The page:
So fast did he bust his way through obstacles, that during the month he was in Camp Polk, North Carolina, he advanced from a buck private to a commission, being given a second lieutenancy with his discharge.
From Camp Polk he mansced up into York state and bought eighty head of purebred Holstein cattle, to take the place of the big herd dispersed here the first of October. Having in mind the slowness of freight shipments he sent the cattle out to Nebraska by express, and now Merle is busy whipping things into shape down on the Island, with the end in view of becoming a livewire dairy farmer again.
But he has his commission in the reserve army, and the minute trouble breaks out we may expect to hear of him taking a running jump for the middle of it.
Scrapbook, page 24
Mrs. Wilson's Smile Wins
Paris on Shopping Tour
Mrs. Wilson, wife of the president, photographed while on a shopping tour in Paris. With Mrs. Wilson in the carriage are Mme. Poincare, wife of the president of France, and Miss Margaret Wilson.
Ex-Empress of Germany
is Seriously Ill at
A dispatch received from Copenhagen, quoting the Frankfurter Zeitung, says the former German Empress will hardly five to the New Year. Her ailment, heart disease, has grown considerably worse during the past exciting weeks. Previously for several months, she has suffered from the effects of a stroke of apoplexy. The condition of the former empress, the newspaper adds, has had a serious effect on her husband, who also is seriously ill. It is feared that his ear trouble will spread to the brain.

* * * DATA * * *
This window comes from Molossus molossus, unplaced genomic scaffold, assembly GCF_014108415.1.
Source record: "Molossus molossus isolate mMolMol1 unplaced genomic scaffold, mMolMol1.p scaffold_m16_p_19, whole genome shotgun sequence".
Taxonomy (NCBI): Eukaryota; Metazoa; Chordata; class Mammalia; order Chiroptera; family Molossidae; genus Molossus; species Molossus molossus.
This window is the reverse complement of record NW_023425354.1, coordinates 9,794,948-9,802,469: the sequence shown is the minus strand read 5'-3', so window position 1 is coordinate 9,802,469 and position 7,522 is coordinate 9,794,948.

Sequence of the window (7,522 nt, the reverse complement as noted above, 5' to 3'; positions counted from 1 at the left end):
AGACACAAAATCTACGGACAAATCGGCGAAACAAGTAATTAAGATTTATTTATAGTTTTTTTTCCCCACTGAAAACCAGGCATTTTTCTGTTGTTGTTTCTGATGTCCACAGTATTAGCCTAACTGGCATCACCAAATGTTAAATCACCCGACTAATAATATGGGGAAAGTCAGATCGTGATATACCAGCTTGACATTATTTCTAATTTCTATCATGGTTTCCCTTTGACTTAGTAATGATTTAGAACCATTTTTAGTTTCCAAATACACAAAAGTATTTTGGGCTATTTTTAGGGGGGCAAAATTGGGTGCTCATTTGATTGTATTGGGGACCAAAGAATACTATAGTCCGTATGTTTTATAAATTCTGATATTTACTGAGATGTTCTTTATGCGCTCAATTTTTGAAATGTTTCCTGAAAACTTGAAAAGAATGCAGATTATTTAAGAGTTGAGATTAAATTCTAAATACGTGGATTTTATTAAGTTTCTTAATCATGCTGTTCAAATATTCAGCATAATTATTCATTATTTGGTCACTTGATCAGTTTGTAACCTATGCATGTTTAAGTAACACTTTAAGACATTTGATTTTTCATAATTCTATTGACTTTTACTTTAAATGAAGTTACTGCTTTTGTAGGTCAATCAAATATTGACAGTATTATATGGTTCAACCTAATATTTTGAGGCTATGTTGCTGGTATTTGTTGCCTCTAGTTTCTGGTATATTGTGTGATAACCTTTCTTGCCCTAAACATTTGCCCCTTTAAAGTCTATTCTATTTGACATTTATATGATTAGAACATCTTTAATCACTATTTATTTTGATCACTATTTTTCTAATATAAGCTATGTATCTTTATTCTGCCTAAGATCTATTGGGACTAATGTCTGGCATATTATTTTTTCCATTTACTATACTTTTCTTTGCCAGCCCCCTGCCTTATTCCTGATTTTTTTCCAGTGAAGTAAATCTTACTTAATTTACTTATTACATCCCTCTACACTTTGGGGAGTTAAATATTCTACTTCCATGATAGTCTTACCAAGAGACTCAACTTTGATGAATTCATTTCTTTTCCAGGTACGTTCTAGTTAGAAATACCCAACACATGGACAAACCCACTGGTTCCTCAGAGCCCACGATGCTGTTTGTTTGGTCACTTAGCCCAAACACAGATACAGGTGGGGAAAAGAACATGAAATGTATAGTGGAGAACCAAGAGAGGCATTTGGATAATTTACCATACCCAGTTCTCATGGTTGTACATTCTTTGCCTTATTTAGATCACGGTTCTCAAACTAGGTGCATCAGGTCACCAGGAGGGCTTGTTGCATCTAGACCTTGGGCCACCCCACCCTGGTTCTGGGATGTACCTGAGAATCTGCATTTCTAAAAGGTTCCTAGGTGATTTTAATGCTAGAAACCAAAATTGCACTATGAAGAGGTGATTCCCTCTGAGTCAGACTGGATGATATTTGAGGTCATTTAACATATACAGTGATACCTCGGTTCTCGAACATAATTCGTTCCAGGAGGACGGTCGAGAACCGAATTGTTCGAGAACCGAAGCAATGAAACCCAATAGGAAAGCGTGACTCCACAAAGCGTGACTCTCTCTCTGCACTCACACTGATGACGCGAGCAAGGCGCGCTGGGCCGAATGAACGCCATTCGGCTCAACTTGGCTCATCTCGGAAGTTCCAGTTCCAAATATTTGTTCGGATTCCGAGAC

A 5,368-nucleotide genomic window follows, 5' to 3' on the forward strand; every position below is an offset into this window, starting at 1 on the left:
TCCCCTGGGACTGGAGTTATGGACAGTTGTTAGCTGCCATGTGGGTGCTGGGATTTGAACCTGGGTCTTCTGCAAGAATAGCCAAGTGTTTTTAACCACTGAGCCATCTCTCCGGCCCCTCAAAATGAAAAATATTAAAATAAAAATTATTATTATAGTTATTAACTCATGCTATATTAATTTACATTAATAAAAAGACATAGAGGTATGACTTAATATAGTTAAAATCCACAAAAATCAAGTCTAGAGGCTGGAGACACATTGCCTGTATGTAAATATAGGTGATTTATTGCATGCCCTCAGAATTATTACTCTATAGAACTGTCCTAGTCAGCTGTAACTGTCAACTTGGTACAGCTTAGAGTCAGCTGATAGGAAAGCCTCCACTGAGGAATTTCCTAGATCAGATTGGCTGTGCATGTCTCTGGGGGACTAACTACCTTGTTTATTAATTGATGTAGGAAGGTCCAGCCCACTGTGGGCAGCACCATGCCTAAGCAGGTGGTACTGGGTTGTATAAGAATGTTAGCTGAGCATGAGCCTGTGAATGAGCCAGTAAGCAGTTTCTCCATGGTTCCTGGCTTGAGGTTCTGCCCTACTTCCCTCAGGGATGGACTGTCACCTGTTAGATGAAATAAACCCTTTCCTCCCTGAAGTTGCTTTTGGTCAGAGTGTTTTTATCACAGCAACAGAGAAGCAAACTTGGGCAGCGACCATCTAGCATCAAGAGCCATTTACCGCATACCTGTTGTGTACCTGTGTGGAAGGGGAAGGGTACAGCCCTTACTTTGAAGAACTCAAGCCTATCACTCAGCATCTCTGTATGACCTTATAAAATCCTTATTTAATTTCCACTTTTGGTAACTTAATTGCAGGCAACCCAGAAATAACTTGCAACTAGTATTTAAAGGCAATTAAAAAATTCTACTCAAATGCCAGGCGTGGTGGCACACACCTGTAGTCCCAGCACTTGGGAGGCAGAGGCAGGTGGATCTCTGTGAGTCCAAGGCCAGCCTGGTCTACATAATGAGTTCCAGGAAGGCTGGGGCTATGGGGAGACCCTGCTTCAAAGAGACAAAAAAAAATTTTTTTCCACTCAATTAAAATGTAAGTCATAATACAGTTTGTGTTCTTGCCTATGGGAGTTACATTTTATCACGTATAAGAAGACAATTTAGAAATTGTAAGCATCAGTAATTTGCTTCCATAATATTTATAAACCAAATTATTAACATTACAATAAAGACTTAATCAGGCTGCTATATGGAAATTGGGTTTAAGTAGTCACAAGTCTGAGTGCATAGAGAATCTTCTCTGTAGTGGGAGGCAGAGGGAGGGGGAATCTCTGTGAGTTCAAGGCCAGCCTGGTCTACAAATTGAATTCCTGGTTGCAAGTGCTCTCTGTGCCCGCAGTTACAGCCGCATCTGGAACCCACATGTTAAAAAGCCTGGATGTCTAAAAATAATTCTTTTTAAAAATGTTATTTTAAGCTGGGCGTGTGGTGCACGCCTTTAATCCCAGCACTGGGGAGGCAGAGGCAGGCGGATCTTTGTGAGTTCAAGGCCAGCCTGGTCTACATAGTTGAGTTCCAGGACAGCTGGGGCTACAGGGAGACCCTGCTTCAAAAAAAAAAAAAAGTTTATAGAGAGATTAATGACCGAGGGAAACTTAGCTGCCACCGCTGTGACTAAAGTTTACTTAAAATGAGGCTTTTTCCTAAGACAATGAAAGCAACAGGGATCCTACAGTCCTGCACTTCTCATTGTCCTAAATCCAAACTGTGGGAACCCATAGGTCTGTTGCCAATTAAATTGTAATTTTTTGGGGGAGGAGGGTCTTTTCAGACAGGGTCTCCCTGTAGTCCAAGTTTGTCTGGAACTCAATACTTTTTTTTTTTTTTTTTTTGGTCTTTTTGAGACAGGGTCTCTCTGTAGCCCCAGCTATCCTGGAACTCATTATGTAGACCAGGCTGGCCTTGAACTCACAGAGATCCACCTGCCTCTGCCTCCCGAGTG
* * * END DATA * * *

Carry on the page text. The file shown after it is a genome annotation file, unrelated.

Wednesday December 3 at eleven o'clock a.m. at the Congregational parsonage occurred the wedding of Fred Jetschat to Miss Minnie Bladt, both of Shelby. The groom is a young and prosperous farmer and the bride is well and favorable (sic) known by the young people of the community in which she lives. Their friends with them health, happi.